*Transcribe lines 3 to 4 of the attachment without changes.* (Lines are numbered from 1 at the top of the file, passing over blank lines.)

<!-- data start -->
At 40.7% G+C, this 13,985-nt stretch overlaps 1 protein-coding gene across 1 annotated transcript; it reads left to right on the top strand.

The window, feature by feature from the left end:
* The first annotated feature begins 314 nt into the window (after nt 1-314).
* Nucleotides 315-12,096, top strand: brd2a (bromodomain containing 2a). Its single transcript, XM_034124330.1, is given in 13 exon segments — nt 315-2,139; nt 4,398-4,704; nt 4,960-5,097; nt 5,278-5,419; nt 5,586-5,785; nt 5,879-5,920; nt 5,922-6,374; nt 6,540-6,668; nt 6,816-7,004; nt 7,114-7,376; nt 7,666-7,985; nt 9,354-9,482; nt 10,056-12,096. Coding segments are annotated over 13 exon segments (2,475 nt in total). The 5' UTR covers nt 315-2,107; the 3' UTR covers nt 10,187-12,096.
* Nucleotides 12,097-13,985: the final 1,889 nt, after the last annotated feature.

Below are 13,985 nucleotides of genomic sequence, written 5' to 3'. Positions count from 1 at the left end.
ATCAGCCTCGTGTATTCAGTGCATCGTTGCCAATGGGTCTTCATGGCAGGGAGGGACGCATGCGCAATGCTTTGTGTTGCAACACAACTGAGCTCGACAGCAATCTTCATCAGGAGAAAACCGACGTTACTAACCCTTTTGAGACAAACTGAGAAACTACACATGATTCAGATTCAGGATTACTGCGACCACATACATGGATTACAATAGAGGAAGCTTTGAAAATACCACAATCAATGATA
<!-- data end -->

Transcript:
* The first annotated feature begins 314 nt into the window (after nt 1-314).
* Nucleotides 315-12,096, top strand: brd2a (bromodomain containing 2a). Its single transcript, XM_034124330.1, is given in 13 exon segments — nt 315-2,139; nt 4,398-4,704; nt 4,960-5,097; nt 5,278-5,419; nt 5,586-5,785; nt 5,879-5,920; nt 5,922-6,374; nt 6,540-6,668; nt 6,816-7,004; nt 7,114-7,376; nt 7,666-7,985; nt 9,354-9,482; nt 10,056-12,096. Coding segments are annotated over 13 exon segments (2,475 nt in total). The 5' UTR covers nt 315-2,107; the 3' UTR covers nt 10,187-12,096.